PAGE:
(2006). Consequently, initiatives that aim to build reference MS-275 price libraries (e.g. Moorea Biocode Project) still face a similar cost per specimen sequenced. Even if the costs of sequencing fall substantially, other costs associated with building a reference library are relatively
incompressible, including labor costs, the collection of the specimens, their shipping to museum and molecular laboratories, and their identification by an expert taxonomist. The investment for building DNA barcode reference libraries will therefore remain quite significant, with the cost per reference barcode highly dependent on the taxon being studied (cost of identification/description, primer efficacy), the location of the study (cost of collection, cost of permits, etc.), the availability of software and informatics resources (cost
of data management), and the nature of the project (cost of small team versus larger efforts with economies of scale). Approximately $100–$200 per sample might be needed for biotic inventories seeking to create a reference barcode library for a biota containing thousands of species across all taxonomic groups, but even this could underestimate the full costs in some situations. While the costs of building a reference library for DNA barcoding might be relatively uncompressible (at least if one employs the current standard for Linnaean SB203580 manufacturer species names), the revolution in DNA sequencing technologies has slashed the cost of screening samples against a reference library once it has been built. Thus, there is a high initial investment in characterizing a biota of interest, but once done and the elements for a ‘genomic observatory’ are in place, biodiversity dynamics can be monitored for just a few cents much per identification. All the advantages of DNA barcoding then apply and DNA based identification can be carried out rapidly and reliably, irrespective of the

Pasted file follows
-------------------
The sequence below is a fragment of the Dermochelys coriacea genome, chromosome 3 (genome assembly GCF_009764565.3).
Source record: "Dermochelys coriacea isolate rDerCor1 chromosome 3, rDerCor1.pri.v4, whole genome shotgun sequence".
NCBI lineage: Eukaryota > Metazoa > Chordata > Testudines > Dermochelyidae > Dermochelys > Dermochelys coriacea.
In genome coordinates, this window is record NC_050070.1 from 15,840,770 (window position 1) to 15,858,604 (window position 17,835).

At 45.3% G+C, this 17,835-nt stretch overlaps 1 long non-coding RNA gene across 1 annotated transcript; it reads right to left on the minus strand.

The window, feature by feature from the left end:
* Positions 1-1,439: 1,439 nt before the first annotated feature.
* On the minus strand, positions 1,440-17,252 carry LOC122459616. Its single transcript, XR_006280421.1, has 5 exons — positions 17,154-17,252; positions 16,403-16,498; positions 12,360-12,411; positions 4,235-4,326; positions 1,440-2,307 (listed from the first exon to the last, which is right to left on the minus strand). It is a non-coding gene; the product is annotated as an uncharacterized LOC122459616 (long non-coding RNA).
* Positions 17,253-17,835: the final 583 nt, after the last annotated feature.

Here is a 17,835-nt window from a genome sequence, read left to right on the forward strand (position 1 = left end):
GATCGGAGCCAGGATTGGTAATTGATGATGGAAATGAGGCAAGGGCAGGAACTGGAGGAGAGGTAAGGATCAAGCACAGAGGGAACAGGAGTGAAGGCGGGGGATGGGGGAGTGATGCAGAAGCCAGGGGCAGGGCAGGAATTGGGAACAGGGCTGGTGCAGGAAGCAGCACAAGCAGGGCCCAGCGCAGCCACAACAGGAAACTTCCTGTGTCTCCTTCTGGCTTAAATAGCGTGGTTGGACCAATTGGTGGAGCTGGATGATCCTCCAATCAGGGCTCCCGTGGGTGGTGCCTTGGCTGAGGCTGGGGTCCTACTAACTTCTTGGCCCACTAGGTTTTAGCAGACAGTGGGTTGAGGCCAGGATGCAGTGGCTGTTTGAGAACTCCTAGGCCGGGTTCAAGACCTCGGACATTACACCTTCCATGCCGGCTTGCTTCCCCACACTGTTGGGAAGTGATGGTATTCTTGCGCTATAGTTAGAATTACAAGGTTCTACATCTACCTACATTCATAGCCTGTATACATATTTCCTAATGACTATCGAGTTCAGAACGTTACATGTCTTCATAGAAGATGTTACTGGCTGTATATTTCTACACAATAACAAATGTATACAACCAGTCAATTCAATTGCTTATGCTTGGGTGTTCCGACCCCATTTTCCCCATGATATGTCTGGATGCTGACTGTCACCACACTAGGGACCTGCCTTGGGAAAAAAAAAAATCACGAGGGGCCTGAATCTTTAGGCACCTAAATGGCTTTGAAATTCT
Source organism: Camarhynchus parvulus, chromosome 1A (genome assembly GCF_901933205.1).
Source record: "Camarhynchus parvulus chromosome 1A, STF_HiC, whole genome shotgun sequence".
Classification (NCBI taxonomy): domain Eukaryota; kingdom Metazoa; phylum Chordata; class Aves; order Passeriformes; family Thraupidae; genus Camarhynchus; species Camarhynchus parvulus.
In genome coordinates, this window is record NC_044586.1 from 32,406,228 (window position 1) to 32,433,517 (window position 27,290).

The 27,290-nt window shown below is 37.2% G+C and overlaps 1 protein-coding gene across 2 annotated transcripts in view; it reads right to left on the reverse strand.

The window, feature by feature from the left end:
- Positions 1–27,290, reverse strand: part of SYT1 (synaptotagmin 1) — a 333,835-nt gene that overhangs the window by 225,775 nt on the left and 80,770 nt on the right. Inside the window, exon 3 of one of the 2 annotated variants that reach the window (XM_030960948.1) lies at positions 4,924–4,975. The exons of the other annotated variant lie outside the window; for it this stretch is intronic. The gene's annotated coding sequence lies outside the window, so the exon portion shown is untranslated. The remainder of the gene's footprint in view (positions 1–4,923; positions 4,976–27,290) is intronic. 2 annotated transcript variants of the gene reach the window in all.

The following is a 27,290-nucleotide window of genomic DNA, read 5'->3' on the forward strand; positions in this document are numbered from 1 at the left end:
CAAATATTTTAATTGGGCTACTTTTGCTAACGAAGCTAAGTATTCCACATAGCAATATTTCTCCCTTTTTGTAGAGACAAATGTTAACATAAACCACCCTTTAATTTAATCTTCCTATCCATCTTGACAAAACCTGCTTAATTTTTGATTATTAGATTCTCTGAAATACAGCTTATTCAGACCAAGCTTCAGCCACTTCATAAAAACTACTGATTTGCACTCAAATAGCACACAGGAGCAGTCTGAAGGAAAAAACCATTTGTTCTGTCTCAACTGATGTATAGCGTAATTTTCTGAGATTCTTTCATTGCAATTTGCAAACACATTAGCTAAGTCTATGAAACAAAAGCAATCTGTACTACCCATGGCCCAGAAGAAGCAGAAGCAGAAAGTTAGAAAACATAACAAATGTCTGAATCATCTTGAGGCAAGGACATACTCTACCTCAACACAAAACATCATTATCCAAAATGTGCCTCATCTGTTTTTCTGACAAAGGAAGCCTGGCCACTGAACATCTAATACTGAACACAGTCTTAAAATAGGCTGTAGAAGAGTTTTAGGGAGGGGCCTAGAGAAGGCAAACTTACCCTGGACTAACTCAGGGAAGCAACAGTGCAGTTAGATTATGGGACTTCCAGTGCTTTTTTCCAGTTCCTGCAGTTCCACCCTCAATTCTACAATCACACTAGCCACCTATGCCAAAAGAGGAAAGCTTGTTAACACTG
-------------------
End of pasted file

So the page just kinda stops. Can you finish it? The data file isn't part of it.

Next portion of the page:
taxonomic group or available taxonomic expertise, by sending samples to any laboratory capable of carrying out genetic sequencing (which is increasingly a commodity product). Molecular approaches can be used to identify species at all life cycle stages, including highly digested tissue (Carreon-Martinez et al., 2011). Identifying the species involved in food webs is one of the main limitations in trophic-chain analyzes, and mapping ecological food webs by analyzing the stomach contents of commercially important fish species is likely to be critical in the future management of fish stocks. In a case study on coral reefs, DNA barcoding of gut contents using the ecosystem-level Moorea Biocode reference barcode library enabled the identification of a large proportion of semi-digested fish, crustaceans and molluscs found in the guts of three hawkfish and two squirrelfish species (Leray et al., 2012). Another opportunity for DNA barcoding involves taxa where species identification by morphological means is only possible for one sex (e.g.